Employee Experience in the Digital Era

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Employee Experience in the Digital Era

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Employee Experience in the Digital Era

Allie Idleman

We recently attended the 2017 Human Capital Forum: Employee Experience in the Digital Era hosted by Argyle Executive Forum in San Francisco. This event brought together industry leaders to discuss how HR is evolving in the modern business environment. They discussed ways to accommodate the needs of multicultural, multigenerational workers, both onsite and remote. The discourse started at the most basic level: How do different companies define engagement? How does that definition inform the way you handle HR? There were many schools of thought on these issues, representing the diverse industries in attendance at the Forum. Here’s what we learned:

Employee support goes a long way.

Our Chief Engagement Officer, Andee Harris had the opportunity to share her insight on the panel, “Employee Empowerment: A Modern Approach to Performance and Engagement” with Luciana Duarte, Vice President, Global Head of Employee Communications, Engagement and Culture at HP Inc., Eric Hunn, Executive Director of Human Resources at Whole Foods Market, Sudarshana Rangachary, Vice President, Human Resources and Communications at The Gap, and Trisha Stiles, Senior Vice President, Human Resources at CBS Interactive. The panelists each had their own way of defining engagement. Rangachary defined it as “winning the hearts and minds of your employees.” She further explained that when employees believe in the company and feel the company supports them, they are less likely to rely on extrinsic motivation (e.g., pay, benefits, etc.) to meet job expectations. Support comes in many forms, but frequent and meaningful conversations help eliminate the effect of recency bias on annual performance conversations.

Engage employees for improved work.

The theme of employee inspiration and self-motivation was woven throughout the panel. Traditionally, employees are prompted toward better performance with the “carrot” of raises and high rankings. However, Harris and her fellow panel members see employee engagement as a more effective strategy. “Hire people with growth mindsets; then focus on goals, performance, and check-ins,” Harris advised. Stiles believes organizations should train managers and employees to not think of how compensation is part of performance and focus on what is learned and achieved. As Duarte said, “When employees feel properly engaged by a strong HR strategy, they will strive to improve their own work.” Contributing to the good of the company becomes as rewarding as participating in any other form of community.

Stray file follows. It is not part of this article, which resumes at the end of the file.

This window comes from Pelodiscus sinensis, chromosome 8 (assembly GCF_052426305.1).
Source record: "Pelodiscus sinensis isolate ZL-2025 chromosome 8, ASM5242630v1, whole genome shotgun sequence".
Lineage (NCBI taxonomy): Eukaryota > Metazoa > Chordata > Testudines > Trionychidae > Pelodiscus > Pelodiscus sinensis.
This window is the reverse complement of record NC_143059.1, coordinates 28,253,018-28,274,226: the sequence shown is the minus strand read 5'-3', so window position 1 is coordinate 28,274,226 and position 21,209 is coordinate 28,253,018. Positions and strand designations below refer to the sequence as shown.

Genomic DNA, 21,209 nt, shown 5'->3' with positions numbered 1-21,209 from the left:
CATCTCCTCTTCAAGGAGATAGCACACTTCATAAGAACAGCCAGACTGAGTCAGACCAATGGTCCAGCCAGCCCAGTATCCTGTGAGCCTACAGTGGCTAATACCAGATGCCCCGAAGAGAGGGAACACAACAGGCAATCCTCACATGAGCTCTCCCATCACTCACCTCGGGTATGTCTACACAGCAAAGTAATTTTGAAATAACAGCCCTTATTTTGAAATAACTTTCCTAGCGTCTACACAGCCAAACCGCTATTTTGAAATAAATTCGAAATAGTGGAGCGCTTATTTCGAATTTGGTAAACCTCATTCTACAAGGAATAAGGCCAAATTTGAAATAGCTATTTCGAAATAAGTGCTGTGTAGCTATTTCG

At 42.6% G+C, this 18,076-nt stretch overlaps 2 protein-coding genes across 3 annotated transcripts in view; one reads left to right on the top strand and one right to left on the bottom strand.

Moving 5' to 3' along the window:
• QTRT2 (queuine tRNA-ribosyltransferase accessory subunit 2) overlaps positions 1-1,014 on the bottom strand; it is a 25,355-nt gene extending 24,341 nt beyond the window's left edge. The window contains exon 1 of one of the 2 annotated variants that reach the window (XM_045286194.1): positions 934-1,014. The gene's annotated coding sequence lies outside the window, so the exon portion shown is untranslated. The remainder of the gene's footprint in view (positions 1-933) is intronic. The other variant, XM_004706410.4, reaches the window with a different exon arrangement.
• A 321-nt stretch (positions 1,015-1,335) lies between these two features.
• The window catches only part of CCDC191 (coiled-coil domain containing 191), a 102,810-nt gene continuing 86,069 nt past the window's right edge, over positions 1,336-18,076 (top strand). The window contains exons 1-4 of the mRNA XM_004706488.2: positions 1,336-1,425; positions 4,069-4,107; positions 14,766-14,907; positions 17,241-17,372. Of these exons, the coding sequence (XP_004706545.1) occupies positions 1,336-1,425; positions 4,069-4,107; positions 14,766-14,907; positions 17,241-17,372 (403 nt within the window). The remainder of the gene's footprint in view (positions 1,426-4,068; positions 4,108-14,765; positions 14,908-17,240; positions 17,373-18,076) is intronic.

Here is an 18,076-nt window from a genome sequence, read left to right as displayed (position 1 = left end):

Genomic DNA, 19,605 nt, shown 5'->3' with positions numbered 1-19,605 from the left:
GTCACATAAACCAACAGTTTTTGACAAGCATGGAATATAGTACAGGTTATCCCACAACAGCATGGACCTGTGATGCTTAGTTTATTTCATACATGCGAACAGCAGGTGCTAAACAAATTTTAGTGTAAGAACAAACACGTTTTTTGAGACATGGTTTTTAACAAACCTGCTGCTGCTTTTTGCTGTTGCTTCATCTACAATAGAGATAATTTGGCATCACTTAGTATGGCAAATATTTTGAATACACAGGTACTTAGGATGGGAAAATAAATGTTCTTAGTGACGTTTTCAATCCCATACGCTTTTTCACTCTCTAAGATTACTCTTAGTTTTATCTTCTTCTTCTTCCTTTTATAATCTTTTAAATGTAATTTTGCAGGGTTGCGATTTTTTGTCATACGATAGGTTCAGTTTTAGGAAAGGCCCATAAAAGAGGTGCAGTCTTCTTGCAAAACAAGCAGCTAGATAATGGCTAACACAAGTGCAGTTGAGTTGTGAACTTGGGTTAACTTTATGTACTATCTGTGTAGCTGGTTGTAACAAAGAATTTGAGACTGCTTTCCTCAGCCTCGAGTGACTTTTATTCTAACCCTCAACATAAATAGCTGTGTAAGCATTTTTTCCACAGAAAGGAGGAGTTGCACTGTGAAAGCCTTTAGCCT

Millennials in the workplace.

An interesting moment occurred during the Q&A session when a comment about the negativity toward Millennials was raised by none other than a Millennial. The word “Millennial” has a negative connotation in the business world and although HR says it is changing processes because of Millennials, this new generation is really just evolving the way everyone works. Millennials have accelerated HR’s response to the want and need for feedback and recognition, but all generations seek this.  

Being able to speak with and learn from thought leaders has helped us move to the future of the workplace and embrace the multiple generations within it. What is your company doing to take on modern employee engagement? Comment below.

 

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